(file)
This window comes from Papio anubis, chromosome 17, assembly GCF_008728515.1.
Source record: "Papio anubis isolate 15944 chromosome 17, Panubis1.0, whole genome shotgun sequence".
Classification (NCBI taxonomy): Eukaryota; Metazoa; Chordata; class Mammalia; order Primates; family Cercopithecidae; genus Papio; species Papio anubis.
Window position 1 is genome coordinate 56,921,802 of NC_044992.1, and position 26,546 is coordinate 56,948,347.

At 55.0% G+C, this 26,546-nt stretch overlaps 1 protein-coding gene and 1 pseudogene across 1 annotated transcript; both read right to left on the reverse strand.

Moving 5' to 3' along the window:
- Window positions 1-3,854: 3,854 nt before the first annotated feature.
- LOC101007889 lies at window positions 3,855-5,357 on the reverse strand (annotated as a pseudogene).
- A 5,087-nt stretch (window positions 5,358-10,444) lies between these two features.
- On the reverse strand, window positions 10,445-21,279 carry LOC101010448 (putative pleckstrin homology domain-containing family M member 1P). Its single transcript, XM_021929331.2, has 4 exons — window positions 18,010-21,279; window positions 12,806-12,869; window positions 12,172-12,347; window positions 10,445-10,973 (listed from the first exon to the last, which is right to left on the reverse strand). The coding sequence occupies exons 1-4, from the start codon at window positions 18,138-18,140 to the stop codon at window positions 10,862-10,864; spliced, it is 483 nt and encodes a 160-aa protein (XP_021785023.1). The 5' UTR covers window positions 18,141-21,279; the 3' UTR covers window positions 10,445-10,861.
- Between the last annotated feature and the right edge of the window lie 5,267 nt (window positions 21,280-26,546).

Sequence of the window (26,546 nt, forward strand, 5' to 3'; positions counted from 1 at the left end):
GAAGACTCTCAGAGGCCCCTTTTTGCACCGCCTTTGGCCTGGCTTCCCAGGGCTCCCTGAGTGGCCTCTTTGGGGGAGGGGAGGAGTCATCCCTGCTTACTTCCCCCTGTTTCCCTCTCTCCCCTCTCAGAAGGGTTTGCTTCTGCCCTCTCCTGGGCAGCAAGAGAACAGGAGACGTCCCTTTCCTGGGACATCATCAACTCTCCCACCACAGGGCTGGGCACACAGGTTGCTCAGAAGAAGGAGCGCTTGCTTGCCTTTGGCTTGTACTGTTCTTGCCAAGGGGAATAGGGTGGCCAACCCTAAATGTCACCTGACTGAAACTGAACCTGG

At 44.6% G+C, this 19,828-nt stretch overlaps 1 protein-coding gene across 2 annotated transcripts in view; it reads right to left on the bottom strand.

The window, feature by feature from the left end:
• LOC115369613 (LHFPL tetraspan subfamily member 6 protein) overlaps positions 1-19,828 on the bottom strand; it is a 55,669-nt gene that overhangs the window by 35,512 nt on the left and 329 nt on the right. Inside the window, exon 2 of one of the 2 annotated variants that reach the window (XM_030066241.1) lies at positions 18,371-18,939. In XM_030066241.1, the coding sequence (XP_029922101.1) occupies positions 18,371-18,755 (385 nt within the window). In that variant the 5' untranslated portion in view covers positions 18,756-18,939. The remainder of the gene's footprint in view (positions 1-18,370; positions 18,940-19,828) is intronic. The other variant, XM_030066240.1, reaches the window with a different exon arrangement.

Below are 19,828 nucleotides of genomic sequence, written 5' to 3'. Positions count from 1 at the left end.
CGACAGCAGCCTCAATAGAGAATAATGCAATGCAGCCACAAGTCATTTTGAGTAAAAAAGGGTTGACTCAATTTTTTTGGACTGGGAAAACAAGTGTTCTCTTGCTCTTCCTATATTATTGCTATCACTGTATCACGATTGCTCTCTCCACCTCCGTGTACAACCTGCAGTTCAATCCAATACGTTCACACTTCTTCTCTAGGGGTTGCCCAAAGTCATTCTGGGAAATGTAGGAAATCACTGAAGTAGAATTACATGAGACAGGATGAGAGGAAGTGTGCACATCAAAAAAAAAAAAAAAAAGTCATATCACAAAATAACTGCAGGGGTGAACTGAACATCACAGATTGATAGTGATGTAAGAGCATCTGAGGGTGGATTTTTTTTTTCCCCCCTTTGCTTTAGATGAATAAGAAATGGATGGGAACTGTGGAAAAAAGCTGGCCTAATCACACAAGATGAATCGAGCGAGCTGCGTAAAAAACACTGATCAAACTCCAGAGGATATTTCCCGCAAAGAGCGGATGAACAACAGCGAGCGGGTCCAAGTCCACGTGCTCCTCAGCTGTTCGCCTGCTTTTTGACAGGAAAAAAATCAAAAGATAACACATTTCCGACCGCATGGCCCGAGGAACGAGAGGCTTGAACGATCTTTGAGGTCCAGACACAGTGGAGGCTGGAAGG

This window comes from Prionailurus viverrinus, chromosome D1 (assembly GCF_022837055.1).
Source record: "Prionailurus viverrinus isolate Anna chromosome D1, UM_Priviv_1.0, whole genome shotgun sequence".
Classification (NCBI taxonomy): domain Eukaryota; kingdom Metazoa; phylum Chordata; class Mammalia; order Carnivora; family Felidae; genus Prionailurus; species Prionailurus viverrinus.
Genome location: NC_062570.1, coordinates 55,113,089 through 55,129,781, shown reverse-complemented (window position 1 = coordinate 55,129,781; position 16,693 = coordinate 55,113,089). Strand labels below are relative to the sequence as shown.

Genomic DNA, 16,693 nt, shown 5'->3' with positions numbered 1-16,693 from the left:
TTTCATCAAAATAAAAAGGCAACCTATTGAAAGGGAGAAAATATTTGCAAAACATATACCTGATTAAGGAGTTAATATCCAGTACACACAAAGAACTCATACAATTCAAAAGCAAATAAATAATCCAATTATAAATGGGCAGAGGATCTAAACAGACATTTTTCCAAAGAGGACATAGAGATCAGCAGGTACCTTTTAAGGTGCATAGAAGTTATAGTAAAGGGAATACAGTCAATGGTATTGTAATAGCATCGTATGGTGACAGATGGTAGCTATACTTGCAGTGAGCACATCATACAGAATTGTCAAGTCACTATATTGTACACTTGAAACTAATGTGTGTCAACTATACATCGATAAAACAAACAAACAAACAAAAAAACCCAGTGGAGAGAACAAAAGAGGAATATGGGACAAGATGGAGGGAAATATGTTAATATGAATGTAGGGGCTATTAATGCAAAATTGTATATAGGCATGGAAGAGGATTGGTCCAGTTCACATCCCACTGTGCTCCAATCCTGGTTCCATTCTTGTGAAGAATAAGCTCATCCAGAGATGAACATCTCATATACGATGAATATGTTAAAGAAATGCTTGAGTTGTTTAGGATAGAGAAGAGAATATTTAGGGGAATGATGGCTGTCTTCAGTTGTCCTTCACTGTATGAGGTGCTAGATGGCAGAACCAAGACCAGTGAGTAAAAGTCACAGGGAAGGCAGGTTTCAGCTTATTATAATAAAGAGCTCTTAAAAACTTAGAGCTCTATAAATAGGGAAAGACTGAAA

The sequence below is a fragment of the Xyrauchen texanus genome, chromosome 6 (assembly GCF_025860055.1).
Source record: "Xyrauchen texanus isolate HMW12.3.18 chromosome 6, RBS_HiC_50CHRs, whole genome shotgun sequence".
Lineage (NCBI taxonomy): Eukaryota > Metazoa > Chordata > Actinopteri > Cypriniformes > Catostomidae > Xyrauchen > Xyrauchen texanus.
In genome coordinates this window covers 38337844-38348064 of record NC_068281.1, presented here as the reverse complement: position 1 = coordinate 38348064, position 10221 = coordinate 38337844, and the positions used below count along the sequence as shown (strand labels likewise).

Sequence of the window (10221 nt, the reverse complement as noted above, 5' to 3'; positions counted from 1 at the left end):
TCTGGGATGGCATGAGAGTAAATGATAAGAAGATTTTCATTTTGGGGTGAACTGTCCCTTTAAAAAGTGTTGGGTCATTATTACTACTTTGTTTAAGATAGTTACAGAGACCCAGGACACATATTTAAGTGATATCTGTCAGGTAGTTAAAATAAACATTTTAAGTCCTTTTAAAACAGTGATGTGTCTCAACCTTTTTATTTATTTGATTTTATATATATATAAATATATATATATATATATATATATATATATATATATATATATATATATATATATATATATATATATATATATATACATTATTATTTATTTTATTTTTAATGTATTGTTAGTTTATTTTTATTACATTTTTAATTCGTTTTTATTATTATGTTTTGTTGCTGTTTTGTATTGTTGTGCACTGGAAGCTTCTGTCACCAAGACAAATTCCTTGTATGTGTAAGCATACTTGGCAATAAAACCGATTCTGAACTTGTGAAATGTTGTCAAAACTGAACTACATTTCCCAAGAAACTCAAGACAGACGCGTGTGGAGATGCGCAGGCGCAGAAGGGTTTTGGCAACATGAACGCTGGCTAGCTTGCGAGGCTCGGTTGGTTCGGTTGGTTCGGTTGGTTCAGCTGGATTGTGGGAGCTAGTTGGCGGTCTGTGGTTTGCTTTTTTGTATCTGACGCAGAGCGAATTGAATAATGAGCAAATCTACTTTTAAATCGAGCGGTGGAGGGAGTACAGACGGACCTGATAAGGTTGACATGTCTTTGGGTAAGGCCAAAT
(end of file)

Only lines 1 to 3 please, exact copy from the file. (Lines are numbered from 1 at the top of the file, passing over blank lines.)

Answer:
This window comes from Papio anubis, chromosome 17, assembly GCF_008728515.1.
Source record: "Papio anubis isolate 15944 chromosome 17, Panubis1.0, whole genome shotgun sequence".
Classification (NCBI taxonomy): Eukaryota; Metazoa; Chordata; class Mammalia; order Primates; family Cercopithecidae; genus Papio; species Papio anubis.